The nurse, reading names off a clipboard, tells you that next time you should put on two gowns, one opening to the front, one to the back. You go into a dim room and put your feet in stirrups. A young doctor—not your doctor—rolls a condom over the wand, loads it up with gel, and inserts it. She moves it around, pressing on the inside of your hip to get a better view, and calls out numbers to the nurse. Then you’re hustled out of there without knowing what any of those numbers mean. You wait for a nurse, who hands you a prescription for Clomid and tells you to start taking it tonight. You ask questions, but she can’t answer them because she’s not your doctor, but you aren’t going to see your doctor. Is this normal?
Other women on the internet complain about their Clomid symptoms, but you feel nothing, and when you go for monitoring a few days later, there’s only one follicle, the same as what you could do on your own. Before leaving the ultrasound room you ask the doctor when the IUI will be. She says usually not for another week. You explain you usually ovulate very early, but she tells you Clomid changes that. A nurse calls that night and tells you your blood work shows a surge in LH. You’re ovulating and need to go for IUI tomorrow.
IUI is in a different room, brightly lit, and the stirrups are covered with bright red oven mitts for padding and warmth. The internet tells you to carry on as normal, but, conflictingly, to take it easy and keep your feet up. You wear warm socks just in case they will bring warm blood back to your uterus and help with implantation, and you eat pineapple core — not the flesh, only the core — for exactly five days afterward. None of this has any science behind it, but you try it even though it seems ridiculous. None of it works.
For your second IUI, they try the highest dose of Clomid. Your second monitoring appointment is the day before Christmas, and the clinic is closed on Christmas. You ask the doctor—a different one again—when your IUI might be and he says not for a week, chuckling like it’s a silly question. You try to explain that this happened last time; he should look at your chart and see, but you’re ushered out of the room so the next woman can come in.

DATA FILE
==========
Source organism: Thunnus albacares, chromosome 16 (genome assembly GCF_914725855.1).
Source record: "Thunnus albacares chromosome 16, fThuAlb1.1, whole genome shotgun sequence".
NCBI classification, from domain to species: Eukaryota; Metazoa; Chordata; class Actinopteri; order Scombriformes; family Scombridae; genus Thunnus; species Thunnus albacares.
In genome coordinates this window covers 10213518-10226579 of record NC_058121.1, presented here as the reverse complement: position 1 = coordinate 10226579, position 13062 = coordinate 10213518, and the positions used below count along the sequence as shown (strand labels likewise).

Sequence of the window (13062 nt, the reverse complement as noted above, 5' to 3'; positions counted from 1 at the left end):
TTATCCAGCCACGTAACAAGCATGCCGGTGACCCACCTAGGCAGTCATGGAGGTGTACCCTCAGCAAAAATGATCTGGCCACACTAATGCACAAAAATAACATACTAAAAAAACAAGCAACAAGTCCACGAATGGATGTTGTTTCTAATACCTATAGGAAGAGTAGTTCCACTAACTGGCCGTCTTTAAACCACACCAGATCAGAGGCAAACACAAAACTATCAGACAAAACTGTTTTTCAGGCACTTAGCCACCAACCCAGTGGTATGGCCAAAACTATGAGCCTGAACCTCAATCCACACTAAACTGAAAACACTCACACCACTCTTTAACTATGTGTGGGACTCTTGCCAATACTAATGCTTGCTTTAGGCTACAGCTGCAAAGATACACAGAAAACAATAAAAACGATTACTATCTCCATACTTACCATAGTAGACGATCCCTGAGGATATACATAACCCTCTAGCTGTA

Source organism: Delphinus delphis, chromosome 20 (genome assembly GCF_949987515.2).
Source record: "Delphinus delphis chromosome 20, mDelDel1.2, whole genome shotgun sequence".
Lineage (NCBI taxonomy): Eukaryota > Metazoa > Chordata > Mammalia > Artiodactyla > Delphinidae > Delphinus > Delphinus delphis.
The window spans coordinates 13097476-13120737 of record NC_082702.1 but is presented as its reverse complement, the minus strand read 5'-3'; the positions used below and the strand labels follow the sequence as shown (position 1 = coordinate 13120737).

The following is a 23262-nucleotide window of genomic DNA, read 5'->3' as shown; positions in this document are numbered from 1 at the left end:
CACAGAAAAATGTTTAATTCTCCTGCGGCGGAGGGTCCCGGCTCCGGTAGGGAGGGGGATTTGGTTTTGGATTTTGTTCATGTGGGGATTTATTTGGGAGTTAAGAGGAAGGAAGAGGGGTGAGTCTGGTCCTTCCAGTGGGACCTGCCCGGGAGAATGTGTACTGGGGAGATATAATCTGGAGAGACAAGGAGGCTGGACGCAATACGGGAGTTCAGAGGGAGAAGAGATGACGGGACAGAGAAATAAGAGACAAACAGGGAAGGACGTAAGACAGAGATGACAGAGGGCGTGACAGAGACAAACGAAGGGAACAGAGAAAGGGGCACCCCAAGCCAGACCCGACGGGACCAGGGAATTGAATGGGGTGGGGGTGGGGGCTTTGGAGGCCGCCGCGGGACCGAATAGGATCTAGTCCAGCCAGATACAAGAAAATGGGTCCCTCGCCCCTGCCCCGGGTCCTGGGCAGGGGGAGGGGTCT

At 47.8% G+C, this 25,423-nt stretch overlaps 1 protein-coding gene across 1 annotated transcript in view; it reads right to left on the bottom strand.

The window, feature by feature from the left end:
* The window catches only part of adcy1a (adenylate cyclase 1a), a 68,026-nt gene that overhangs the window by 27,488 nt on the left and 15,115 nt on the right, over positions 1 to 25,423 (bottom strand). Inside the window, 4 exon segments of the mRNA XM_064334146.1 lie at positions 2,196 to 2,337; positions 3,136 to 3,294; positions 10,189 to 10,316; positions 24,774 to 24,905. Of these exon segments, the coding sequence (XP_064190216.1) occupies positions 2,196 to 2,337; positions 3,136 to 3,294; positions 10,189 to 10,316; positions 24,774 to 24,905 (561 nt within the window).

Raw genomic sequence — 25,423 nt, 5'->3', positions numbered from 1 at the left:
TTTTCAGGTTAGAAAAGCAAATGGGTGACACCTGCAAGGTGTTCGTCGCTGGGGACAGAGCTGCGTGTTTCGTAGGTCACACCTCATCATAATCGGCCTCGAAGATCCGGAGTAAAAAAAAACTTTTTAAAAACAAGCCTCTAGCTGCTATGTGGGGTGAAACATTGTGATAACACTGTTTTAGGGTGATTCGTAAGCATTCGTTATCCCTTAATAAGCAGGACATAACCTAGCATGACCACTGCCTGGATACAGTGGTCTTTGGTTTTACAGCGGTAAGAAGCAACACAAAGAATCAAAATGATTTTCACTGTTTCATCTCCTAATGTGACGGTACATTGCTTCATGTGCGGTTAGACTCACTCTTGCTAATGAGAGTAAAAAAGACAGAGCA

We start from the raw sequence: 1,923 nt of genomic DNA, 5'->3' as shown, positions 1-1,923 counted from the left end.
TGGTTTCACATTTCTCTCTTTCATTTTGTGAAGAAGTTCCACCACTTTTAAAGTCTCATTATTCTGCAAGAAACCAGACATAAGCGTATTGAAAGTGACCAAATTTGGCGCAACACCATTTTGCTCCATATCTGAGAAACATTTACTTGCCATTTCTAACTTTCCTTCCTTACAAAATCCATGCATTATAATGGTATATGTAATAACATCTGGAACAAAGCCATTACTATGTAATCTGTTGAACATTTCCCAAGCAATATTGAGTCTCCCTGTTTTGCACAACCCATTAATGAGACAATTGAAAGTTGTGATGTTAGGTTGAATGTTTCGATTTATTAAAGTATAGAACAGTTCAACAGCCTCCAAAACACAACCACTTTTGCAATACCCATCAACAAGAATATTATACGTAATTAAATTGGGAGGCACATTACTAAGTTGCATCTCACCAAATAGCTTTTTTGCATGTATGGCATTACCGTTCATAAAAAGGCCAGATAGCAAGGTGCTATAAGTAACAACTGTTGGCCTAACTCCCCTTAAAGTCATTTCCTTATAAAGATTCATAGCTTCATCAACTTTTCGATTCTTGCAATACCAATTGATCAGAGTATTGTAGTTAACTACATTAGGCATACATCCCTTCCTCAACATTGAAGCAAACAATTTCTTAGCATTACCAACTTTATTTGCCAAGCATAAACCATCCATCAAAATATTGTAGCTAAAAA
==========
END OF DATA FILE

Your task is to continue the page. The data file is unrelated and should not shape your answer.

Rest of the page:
Still, your doctor has left a note to give you a trigger shot—an injection of hCG hormone that mimics the LH surge—in case the last time was a weird fluke. You are shown how to use it and will be told when to take it. But like last time, the nurse calls to say your LH surged on its own and you are ovulating, but to take the trigger shot anyway. You are instructed to have intercourse at home.
You’ve never injected yourself and at first you want your husband to do it, but you take over because you’re afraid his nerves will make you more nervous. You line up the sharp steel point at 90 degrees to a pinch of belly skin. The hardest part is getting over the idea that you are supposed to avoid sticking sharp objects into yourself.
You’re still not pregnant, but your period doesn’t come when expected. After more monitoring, more blood tests, and more dates with the dildo-cam, they tell you to wait it out, which means more waiting before you can try again. Your period is three weeks late, but no one tells you what happened or why.